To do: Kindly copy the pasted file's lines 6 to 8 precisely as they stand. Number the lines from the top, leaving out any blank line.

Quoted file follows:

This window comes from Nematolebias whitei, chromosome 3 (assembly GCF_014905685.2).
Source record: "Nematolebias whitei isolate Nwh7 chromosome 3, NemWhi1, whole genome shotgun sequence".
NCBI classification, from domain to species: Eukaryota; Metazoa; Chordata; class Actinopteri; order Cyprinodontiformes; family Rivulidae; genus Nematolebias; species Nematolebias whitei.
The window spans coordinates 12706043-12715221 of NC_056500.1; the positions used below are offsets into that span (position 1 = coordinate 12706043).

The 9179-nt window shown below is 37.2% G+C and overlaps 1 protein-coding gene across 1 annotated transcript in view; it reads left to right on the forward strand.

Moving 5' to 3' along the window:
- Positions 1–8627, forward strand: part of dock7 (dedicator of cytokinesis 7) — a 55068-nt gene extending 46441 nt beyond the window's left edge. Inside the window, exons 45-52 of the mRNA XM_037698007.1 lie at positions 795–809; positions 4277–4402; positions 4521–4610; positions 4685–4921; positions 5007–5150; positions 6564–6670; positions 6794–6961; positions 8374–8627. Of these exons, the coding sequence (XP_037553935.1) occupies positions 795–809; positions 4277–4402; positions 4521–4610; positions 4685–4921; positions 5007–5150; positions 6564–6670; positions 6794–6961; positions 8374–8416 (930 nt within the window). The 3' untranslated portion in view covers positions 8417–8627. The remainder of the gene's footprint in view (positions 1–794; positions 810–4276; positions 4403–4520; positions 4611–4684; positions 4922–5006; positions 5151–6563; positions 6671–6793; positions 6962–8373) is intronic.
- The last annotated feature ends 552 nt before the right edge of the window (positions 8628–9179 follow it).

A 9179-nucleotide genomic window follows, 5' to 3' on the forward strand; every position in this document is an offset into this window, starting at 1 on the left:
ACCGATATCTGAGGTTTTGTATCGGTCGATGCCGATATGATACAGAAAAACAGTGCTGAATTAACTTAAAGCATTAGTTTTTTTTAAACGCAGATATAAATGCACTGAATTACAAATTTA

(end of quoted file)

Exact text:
Moving 5' to 3' along the window:
- Positions 1–8627, forward strand: part of dock7 (dedicator of cytokinesis 7) — a 55068-nt gene extending 46441 nt beyond the window's left edge. Inside the window, exons 45-52 of the mRNA XM_037698007.1 lie at positions 795–809; positions 4277–4402; positions 4521–4610; positions 4685–4921; positions 5007–5150; positions 6564–6670; positions 6794–6961; positions 8374–8627. Of these exons, the coding sequence (XP_037553935.1) occupies positions 795–809; positions 4277–4402; positions 4521–4610; positions 4685–4921; positions 5007–5150; positions 6564–6670; positions 6794–6961; positions 8374–8416 (930 nt within the window). The 3' untranslated portion in view covers positions 8417–8627. The remainder of the gene's footprint in view (positions 1–794; positions 810–4276; positions 4403–4520; positions 4611–4684; positions 4922–5006; positions 5151–6563; positions 6671–6793; positions 6962–8373) is intronic.
- The last annotated feature ends 552 nt before the right edge of the window (positions 8628–9179 follow it).